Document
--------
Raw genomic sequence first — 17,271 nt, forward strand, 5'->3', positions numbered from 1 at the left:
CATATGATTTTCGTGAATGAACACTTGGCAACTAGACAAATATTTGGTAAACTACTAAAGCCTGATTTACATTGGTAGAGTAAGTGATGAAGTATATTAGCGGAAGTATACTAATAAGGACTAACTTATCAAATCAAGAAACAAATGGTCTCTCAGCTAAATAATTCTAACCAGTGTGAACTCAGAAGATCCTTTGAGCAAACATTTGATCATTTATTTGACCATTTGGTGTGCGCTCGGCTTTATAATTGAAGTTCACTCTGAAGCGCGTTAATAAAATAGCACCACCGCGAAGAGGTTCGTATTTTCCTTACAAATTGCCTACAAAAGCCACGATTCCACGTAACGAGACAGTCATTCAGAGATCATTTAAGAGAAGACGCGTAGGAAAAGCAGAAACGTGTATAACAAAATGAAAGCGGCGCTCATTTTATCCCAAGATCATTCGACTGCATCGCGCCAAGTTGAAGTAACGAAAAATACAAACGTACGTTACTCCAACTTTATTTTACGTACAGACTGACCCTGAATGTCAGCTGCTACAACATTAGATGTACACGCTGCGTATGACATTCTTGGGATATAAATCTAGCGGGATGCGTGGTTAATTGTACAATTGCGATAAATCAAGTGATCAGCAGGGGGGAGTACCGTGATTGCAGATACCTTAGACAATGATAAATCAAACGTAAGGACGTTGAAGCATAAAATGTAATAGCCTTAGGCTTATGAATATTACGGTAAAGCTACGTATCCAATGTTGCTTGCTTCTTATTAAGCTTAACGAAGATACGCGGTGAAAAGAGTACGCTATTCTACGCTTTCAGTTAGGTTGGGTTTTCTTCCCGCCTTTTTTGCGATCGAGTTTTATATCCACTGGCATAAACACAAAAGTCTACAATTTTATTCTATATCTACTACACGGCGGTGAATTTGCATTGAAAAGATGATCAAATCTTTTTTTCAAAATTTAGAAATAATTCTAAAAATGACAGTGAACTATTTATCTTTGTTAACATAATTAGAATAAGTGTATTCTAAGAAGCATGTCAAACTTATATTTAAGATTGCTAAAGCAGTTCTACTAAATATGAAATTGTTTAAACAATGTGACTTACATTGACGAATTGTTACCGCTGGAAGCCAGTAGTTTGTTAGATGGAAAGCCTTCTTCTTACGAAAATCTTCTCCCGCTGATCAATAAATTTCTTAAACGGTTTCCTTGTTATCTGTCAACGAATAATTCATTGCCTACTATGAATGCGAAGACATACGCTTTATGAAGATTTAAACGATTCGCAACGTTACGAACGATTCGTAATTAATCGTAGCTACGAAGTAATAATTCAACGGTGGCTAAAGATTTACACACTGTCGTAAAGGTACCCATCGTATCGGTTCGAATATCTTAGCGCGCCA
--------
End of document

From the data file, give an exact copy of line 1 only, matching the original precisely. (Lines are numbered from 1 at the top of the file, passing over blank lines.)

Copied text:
Raw genomic sequence first — 17,271 nt, forward strand, 5'->3', positions numbered from 1 at the left: